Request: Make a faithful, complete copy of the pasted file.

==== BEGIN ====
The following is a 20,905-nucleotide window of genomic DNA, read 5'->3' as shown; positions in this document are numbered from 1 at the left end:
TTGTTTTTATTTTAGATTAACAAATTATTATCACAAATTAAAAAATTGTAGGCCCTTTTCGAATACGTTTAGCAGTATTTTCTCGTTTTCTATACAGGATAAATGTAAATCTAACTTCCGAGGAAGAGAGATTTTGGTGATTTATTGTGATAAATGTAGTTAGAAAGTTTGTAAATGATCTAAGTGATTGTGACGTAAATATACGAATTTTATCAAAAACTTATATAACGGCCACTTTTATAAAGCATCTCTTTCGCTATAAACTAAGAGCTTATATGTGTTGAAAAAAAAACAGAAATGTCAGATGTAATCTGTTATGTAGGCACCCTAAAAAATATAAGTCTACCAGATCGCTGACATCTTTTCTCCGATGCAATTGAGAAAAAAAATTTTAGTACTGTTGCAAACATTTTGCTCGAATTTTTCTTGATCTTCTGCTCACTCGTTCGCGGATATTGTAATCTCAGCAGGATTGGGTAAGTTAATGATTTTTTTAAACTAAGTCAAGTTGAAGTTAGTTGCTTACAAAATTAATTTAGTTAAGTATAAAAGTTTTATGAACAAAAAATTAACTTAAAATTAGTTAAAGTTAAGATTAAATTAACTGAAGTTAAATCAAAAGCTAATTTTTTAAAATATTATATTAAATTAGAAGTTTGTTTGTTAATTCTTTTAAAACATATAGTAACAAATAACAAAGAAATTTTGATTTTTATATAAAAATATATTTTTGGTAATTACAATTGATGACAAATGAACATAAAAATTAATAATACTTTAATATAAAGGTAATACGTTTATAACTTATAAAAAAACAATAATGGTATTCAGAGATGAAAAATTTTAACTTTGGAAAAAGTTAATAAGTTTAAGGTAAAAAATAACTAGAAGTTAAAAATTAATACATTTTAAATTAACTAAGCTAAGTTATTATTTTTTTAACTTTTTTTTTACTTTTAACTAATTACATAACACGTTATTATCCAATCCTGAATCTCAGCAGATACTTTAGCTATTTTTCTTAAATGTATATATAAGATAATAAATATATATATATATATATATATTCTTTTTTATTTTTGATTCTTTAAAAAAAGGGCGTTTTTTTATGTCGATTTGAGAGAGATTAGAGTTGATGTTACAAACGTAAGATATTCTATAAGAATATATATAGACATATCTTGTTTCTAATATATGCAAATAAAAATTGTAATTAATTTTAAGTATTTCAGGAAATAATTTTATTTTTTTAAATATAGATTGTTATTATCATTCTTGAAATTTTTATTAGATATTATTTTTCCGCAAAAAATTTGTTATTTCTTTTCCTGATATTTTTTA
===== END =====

The following is a 20,905-nucleotide window of genomic DNA, read 5'->3' as shown; positions in this document are numbered from 1 at the left end:
TTGTTTTTATTTTAGATTAACAAATTATTATCACAAATTAAAAAATTGTAGGCCCTTTTCGAATACGTTTAGCAGTATTTTCTCGTTTTCTATACAGGATAAATGTAAATCTAACTTCCGAGGAAGAGAGATTTTGGTGATTTATTGTGATAAATGTAGTTAGAAAGTTTGTAAATGATCTAAGTGATTGTGACGTAAATATACGAATTTTATCAAAAACTTATATAACGGCCACTTTTATAAAGCATCTCTTTCGCTATAAACTAAGAGCTTATATGTGTTGAAAAAAAAACAGAAATGTCAGATGTAATCTGTTATGTAGGCACCCTAAAAAATATAAGTCTACCAGATCGCTGACATCTTTTCTCCGATGCAATTGAGAAAAAAAATTTTAGTACTGTTGCAAACATTTTGCTCGAATTTTTCTTGATCTTCTGCTCACTCGTTCGCGGATATTGTAATCTCAGCAGGATTGGGTAAGTTAATGATTTTTTTAAACTAAGTCAAGTTGAAGTTAGTTGCTTACAAAATTAATTTAGTTAAGTATAAAAGTTTTATGAACAAAAAATTAACTTAAAATTAGTTAAAGTTAAGATTAAATTAACTGAAGTTAAATCAAAAGCTAATTTTTTAAAATATTATATTAAATTAGAAGTTTGTTTGTTAATTCTTTTAAAACATATAGTAACAAATAACAAAGAAATTTTGATTTTTATATAAAAATATATTTTTGGTAATTACAATTGATGACAAATGAACATAAAAATTAATAATACTTTAATATAAAGGTAATACGTTTATAACTTATAAAAAAACAATAATGGTATTCAGAGATGAAAAATTTTAACTTTGGAAAAAGTTAATAAGTTTAAGGTAAAAAATAACTAGAAGTTAAAAATTAATACATTTTAAATTAACTAAGCTAAGTTATTATTTTTTTAACTTTTTTTTTACTTTTAACTAATTACATAACACGTTATTATCCAATCCTGAATCTCAGCAGATACTTTAGCTATTTTTCTTAAATGTATATATAAGATAATAAATATATATATATATATATATATTCTTTTTTATTTTTGATTCTTTAAAAAAAGGGCGTTTTTTTATGTCGATTTGAGAGAGATTAGAGTTGATGTTACAAACGTAAGATATTCTATAAGAATATATATAGACATATCTTGTTTCTAATATATGCAAATAAAAATTGTAATTAATTTTAAGTATTTCAGGAAATAATTTTATTTTTTTAAATATAGATTGTTATTATCATTCTTGAAATTTTTATTAGATATTATTTTTCCGCAAAAAATTTGTTATTTCTTTTCCTGATATTTTTTA